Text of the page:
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June home sales flat as prices dip Local home sales run slightly ahead of last year's pace through June

Buffalo Niagara's home sales at the halfway point of the year were slightly ahead of last year's pace.

The Buffalo Niagara Association of Realtors reported 1,147 homes were sold in June, identical to a year ago, but sale prices were down slightly. Through the first six months, BNAR reported 5,028 homes were sold, up 2 percent from the same period in 2006.

June is typically strong for home sales, and that held true this year. It was the highest total for any month so far this year, according to BNAR data.

But despite the continued strength in home sales, the region's median sale price, $107,500, slipped about 1 percent from $109,000 in June 2006. It indicates half the homes sold for more than that price and half sold for less.

The average sale price, which is more likely to be influenced by sales of exceptionally high- or low-priced homes, rose less than 1 percent to $131,927. The BNAR reported 27 homes sold for $400,000 or more, compared to 18 a year ago.

The number of homes on the market increased about 1 percent from a year ago to 5,680. The region's inventory has been rising nearly every month from the year before since May 2004, and it was at its highest level for June since 2001.

Merle Whitehead, chief executive officer of RealtyUSA, described the regional market as shifting toward "more balanced" between a buyer's and seller's market, after tilting toward a seller's market.

Homes in the $100,000 to $300,000 price range remain the strongest sellers, he said, adding that he has seen slight softening in prices above that.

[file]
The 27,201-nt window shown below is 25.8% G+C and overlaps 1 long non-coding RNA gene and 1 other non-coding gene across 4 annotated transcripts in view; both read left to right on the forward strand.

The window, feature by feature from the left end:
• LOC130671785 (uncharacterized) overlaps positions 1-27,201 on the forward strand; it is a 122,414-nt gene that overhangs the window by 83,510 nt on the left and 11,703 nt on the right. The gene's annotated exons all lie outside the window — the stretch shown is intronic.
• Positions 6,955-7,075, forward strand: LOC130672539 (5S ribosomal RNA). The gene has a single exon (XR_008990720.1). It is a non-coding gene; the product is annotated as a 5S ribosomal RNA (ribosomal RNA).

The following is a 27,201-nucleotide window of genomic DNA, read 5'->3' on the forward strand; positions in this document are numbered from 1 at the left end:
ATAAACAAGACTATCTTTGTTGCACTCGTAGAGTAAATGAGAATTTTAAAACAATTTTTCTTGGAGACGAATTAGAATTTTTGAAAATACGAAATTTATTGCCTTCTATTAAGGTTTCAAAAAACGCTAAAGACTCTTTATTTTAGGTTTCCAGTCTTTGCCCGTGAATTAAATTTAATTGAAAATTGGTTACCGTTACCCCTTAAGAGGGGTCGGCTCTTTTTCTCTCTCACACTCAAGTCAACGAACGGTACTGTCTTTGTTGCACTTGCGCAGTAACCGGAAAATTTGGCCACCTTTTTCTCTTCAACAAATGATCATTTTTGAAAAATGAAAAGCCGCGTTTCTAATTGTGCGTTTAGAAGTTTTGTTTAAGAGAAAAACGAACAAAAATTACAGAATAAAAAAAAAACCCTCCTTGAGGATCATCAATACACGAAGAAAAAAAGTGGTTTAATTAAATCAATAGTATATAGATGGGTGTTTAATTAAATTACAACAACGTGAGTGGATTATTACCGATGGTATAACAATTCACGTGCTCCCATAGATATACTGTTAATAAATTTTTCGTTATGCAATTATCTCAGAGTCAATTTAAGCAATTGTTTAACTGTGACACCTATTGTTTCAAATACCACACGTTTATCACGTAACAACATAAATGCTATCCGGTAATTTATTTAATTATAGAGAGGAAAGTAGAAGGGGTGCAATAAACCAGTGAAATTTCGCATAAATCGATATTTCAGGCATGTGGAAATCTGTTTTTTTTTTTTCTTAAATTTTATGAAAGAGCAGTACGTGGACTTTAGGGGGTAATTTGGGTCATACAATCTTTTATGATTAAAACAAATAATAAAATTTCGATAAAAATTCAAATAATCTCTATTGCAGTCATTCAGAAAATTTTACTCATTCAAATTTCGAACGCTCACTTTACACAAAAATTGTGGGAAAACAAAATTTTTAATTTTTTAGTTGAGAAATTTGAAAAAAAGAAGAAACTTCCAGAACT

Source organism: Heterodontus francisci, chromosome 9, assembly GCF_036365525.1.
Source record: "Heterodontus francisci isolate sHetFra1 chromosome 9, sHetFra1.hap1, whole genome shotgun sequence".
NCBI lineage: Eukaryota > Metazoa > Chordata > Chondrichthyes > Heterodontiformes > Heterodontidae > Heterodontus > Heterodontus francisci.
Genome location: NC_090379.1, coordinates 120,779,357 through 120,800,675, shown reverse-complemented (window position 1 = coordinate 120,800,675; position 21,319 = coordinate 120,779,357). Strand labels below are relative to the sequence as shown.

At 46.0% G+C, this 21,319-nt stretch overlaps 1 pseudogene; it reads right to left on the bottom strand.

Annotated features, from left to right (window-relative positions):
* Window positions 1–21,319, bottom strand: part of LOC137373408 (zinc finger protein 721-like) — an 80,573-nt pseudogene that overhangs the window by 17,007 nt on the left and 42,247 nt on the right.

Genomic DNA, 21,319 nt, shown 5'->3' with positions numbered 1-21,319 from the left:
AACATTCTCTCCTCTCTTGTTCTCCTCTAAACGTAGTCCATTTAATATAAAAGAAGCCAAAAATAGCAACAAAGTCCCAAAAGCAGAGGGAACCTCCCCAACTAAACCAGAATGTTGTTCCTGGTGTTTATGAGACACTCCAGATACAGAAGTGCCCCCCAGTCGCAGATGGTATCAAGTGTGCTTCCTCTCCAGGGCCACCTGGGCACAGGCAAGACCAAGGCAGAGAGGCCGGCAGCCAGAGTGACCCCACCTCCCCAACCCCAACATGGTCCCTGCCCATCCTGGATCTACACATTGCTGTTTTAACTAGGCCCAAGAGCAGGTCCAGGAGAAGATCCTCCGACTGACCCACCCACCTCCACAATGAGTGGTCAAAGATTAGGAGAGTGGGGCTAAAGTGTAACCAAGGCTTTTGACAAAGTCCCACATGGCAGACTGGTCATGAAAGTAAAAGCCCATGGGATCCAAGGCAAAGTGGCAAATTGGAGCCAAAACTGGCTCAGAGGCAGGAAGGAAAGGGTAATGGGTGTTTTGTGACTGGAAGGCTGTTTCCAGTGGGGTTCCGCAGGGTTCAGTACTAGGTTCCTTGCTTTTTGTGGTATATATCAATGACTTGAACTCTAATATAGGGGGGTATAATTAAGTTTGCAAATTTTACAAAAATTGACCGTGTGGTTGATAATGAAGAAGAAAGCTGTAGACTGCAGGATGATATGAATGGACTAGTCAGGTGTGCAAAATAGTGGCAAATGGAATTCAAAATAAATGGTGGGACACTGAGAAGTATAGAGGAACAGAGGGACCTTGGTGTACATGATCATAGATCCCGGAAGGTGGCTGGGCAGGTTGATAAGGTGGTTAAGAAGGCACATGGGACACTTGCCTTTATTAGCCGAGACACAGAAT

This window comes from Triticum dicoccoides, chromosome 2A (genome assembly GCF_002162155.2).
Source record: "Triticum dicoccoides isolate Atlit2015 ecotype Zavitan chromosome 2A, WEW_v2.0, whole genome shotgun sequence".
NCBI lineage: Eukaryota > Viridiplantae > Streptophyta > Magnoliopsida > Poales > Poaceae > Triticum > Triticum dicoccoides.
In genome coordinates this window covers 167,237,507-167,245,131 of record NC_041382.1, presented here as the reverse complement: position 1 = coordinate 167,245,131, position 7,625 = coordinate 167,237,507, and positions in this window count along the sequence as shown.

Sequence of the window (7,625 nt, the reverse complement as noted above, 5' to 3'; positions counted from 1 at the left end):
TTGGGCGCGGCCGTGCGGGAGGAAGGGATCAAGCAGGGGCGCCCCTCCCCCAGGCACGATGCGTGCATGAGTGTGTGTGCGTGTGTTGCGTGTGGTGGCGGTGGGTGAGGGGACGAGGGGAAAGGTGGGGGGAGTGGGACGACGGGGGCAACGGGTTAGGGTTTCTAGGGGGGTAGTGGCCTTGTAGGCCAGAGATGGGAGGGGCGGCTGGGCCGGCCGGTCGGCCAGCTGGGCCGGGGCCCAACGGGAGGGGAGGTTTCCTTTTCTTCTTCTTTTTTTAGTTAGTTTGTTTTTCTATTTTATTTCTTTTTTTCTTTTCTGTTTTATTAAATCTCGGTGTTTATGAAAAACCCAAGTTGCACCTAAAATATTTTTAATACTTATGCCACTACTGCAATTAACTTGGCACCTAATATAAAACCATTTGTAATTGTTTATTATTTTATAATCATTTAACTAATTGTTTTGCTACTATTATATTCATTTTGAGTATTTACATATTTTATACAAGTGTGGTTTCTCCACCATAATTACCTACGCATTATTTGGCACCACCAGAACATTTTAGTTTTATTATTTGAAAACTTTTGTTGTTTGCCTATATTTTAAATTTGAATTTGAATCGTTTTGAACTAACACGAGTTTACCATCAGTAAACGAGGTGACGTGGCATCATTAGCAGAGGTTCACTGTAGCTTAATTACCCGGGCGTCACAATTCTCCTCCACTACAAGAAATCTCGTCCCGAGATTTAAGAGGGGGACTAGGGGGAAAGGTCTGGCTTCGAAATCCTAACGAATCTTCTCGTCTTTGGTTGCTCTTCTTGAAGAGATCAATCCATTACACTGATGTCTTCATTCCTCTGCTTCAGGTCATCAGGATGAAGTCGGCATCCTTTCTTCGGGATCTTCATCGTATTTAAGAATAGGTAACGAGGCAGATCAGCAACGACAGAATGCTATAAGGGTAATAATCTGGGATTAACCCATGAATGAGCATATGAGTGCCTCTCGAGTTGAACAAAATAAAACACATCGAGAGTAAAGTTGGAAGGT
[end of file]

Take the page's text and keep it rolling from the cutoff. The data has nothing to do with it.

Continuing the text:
While the region's home sales at the halfway mark were slightly ahead of last year's pace, the National Association of Realtors is predicting a year-over-year national drop in sales for all of 2007. The NAR forecasts the full-year total will decline 6 percent from 2006.

Whitehead said part of the reason the national results have seen more fluctuation is that, in some markets, purchases of second homes and investment homes have helped bolster sales.

"Buffalo itself isn't really a big second-home market," he said. Instead, he said, the market is more traditional, driven by "change-of-life" sales, like older couples selling to move into a condo, or young couples buying their first home.

"That just percolates year after year," he said.

BNAR has changed how it counts home sales, excluding pending sales from the figures. It has also revised last year's data to allow for valid year-over-year comparisons.

The National Association of Realtors' pending home sales index, released earlier this month and based on May data, was down 13.3 percent from a year earlier. The forward-looking index involves home sales in which a contract has been signed but the transaction has not yet closed.


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